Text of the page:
- The other huge residual was Dave Ross. Ross had an absolutely miserable month, and came to the plate in enough high leverage situations to really hurt the Reds. WPA shows that his performance alone probably cost the Reds two wins below 0.500 in April. Ouch. He has got to get it together for the rest of the season.
- Juan Castro is right on the line, but despite a fairly low number of plate appearances, his terrible performance may have cost the Reds a full win. Part of this might have been because Narron had a tendency to use the guy as a pinch hitter more often than I think is appropriate...but he also was terrible when he started, even by his standards (0.083/0.154/0.125 overall).
Whenever hitters struggle (Encarnacion, Ross), or drastically exceed expectations (Hamilton, Gonzalez), the first thing I look at is is their PrOPS and BABIP, as that is where hitters are most likely to reveal whether their performance was due to luck or skill. Here is a comparison between PrOPS (batted ball-predicted OPS) and OPS for the Reds in April:Diagonal line indicates a perfect match between PrOPS and OPS. Individuals above the line were unlucky in that their OPS wasn't as high as PrOPS indicates it should have been. Individuals below the line had a higher OPS than their batted ball data (which drive PrOPS) indicate they should have been.
- Most Reds were right on the line, indicating that there wasn't much deviation between batted balls and actual results.
- Not surprisingly given the Reds offensive struggles, no Reds were pegged as lucky on the month.
- Josh Hamilton and Javier Valentin may have deserved a bit better offensive results than they actually got. That's insane for Hamilton, and exciting in Valentin's case--he might be in for a nice season, especially if he keeps getting playing time against right-handers. 'Course, I'm hoping Ross rebounds...
- Also in the "unlucky" column were Edwin Encarnacion, Dave Ross, and Juan Castro. Unfortunately, their PrOPS estimates were still below 0.700, which is completely unacceptable for Eddie and Ross. For Castro, that's right where you'd expect him to be.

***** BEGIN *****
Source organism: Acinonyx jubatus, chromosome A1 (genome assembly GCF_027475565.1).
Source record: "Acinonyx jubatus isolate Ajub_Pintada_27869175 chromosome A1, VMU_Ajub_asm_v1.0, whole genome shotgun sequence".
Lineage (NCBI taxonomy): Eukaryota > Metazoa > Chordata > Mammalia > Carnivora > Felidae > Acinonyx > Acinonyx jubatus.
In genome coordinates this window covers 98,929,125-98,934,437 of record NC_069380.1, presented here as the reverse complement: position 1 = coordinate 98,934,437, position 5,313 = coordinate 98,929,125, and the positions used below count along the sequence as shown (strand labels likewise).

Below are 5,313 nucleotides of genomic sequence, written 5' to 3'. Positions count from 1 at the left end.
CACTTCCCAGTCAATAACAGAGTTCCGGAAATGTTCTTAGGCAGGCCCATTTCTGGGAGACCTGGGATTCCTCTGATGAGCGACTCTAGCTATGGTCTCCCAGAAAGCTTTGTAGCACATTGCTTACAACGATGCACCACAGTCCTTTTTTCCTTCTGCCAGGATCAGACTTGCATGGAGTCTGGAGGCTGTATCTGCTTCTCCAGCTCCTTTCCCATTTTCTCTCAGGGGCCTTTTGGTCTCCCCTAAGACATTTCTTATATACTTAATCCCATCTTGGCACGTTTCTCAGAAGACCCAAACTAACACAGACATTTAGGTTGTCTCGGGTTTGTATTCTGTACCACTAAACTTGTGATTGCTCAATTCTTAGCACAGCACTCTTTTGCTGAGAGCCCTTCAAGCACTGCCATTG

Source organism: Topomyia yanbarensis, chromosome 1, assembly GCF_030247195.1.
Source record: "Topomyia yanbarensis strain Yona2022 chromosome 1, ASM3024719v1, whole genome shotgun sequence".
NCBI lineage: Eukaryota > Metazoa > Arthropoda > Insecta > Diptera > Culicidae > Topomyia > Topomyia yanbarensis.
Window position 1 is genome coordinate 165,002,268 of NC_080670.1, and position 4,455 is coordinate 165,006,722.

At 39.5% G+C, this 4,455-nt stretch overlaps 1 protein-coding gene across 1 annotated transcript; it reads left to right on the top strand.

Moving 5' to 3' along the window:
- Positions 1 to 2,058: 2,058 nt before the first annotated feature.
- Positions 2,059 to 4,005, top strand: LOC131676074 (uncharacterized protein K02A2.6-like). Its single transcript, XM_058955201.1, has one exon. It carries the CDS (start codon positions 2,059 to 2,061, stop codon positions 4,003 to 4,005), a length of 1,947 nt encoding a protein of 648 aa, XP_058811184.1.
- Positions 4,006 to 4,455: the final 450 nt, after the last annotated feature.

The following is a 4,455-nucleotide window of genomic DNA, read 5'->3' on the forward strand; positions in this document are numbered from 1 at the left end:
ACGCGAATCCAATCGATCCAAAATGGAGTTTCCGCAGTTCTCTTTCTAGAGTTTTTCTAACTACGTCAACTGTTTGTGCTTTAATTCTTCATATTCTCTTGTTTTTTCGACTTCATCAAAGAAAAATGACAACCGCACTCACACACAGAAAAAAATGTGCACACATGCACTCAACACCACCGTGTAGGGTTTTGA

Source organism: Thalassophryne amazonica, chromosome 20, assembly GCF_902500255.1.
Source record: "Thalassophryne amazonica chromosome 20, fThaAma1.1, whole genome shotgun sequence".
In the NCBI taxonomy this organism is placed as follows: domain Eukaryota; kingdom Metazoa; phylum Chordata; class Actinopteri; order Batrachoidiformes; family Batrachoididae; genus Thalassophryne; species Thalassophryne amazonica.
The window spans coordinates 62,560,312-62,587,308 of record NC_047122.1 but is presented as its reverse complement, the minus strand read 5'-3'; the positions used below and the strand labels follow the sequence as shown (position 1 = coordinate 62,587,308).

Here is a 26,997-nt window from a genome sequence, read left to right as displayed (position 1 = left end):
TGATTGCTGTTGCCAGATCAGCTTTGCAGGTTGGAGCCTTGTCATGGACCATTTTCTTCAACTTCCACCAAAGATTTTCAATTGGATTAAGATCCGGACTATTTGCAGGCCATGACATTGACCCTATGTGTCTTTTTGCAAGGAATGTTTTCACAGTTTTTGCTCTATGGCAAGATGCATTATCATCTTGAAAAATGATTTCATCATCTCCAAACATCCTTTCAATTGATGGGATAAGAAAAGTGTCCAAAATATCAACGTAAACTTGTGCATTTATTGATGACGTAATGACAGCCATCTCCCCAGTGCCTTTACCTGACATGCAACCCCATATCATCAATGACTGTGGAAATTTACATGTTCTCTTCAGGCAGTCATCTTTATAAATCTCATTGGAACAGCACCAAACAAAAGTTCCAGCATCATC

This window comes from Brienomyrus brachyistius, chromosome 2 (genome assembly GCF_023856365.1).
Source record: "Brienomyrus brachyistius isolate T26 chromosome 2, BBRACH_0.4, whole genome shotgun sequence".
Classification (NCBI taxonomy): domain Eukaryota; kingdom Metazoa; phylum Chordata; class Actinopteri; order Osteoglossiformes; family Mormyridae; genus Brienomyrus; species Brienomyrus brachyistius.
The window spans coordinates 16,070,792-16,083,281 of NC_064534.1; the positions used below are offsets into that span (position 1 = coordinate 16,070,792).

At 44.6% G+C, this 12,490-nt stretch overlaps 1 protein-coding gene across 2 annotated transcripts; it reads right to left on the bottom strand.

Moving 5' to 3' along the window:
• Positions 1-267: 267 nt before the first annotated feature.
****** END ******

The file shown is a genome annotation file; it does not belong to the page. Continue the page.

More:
- As an aside, ex-Red Jason LaRue, who I touted as more unlucky than bad last season, is hitting a woeful 0.98/0.156/0.171 with a -0.51 WPA for the Royals this season. Way to make me look bad, Jason. His BABIP is a disastrous 0.182, but he still has good LD% rates (21.7%), which makes that surprising. However, the most significant thing that has happened to LaRue thus far is that his strikeout rates have skyrocketed to absurdity while his walk rates have all but vanished, resulting in an absolutely terrible PrOPS (0.543). It's not quite last season all over again--this time, I think he may have really declined, or perhaps is just so screwed up mentally that he can't hit any more. It also might indicate that I missed something last year that was causing his struggles besides bad luck.
Using data from Hit Tracker, I've plotted actual home run distance against standardized home run distance, which adjusts HR distance for altitude, temperature, and wind speed. Home runs above the line were helped by the elements. Unfortunately, because Hit Tracker is not yet tracking long fly balls that are not home runs, there is no corresponding data on who should have hit a home run but was prevented from doing so by the elements.
There were six home runs that show up as having been substantially aided by the weather (video of which can all be viewed for free at this link):